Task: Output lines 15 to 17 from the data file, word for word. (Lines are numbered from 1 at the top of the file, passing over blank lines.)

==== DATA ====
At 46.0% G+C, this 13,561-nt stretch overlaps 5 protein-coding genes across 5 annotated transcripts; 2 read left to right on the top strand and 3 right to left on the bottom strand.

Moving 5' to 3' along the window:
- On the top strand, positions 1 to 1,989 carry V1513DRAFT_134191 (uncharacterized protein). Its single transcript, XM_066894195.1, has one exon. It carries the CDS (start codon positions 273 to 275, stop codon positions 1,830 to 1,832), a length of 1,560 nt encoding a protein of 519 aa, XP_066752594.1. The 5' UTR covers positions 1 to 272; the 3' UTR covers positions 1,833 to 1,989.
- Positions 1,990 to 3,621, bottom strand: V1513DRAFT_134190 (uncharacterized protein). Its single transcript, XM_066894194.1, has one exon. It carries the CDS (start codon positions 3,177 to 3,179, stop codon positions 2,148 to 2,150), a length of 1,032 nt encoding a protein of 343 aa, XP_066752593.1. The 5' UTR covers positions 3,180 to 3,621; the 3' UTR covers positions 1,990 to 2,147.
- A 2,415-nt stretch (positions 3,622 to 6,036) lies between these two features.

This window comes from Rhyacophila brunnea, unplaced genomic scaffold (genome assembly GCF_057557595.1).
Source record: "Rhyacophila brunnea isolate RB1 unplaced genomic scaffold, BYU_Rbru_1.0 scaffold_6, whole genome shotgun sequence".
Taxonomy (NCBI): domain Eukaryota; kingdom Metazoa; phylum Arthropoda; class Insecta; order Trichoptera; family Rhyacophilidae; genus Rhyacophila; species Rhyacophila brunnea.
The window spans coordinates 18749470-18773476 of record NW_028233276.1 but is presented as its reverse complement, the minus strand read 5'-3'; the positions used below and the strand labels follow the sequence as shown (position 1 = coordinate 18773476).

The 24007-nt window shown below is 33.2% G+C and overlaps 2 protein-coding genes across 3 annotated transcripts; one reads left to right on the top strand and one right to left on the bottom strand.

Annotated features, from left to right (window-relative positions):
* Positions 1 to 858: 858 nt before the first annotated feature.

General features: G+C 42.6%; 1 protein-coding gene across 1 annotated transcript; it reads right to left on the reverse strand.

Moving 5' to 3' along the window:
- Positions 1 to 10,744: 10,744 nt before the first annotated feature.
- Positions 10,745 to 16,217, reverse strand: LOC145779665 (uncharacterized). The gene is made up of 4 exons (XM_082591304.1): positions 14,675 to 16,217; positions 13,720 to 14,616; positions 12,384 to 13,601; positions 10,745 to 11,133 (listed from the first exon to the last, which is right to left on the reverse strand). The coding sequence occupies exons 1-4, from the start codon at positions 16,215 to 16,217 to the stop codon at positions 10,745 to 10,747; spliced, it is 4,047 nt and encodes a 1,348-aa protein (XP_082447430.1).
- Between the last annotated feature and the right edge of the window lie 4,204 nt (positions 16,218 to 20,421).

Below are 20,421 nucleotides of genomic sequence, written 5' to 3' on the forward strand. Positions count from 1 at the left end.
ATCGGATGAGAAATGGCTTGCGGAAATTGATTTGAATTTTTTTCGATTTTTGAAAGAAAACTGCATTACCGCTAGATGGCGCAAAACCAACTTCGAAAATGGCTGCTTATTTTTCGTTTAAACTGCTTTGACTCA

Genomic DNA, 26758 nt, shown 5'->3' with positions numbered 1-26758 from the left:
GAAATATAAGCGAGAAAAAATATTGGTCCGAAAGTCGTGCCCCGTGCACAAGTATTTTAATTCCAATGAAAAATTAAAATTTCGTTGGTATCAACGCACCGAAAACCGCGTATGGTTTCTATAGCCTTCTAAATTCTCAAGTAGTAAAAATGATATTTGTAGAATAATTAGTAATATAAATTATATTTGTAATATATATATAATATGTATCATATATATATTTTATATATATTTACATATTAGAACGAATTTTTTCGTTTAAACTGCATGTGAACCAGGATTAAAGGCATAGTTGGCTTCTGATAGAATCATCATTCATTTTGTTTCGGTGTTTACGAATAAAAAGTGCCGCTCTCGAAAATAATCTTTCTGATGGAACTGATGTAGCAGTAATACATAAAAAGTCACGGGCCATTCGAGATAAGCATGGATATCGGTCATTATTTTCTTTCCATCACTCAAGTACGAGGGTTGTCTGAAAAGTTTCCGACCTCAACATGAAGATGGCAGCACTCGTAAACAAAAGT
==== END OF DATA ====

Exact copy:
- Positions 1 to 10,744: 10,744 nt before the first annotated feature.
- Positions 10,745 to 16,217, reverse strand: LOC145779665 (uncharacterized). The gene is made up of 4 exons (XM_082591304.1): positions 14,675 to 16,217; positions 13,720 to 14,616; positions 12,384 to 13,601; positions 10,745 to 11,133 (listed from the first exon to the last, which is right to left on the reverse strand). The coding sequence occupies exons 1-4, from the start codon at positions 16,215 to 16,217 to the stop codon at positions 10,745 to 10,747; spliced, it is 4,047 nt and encodes a 1,348-aa protein (XP_082447430.1).
- Between the last annotated feature and the right edge of the window lie 4,204 nt (positions 16,218 to 20,421).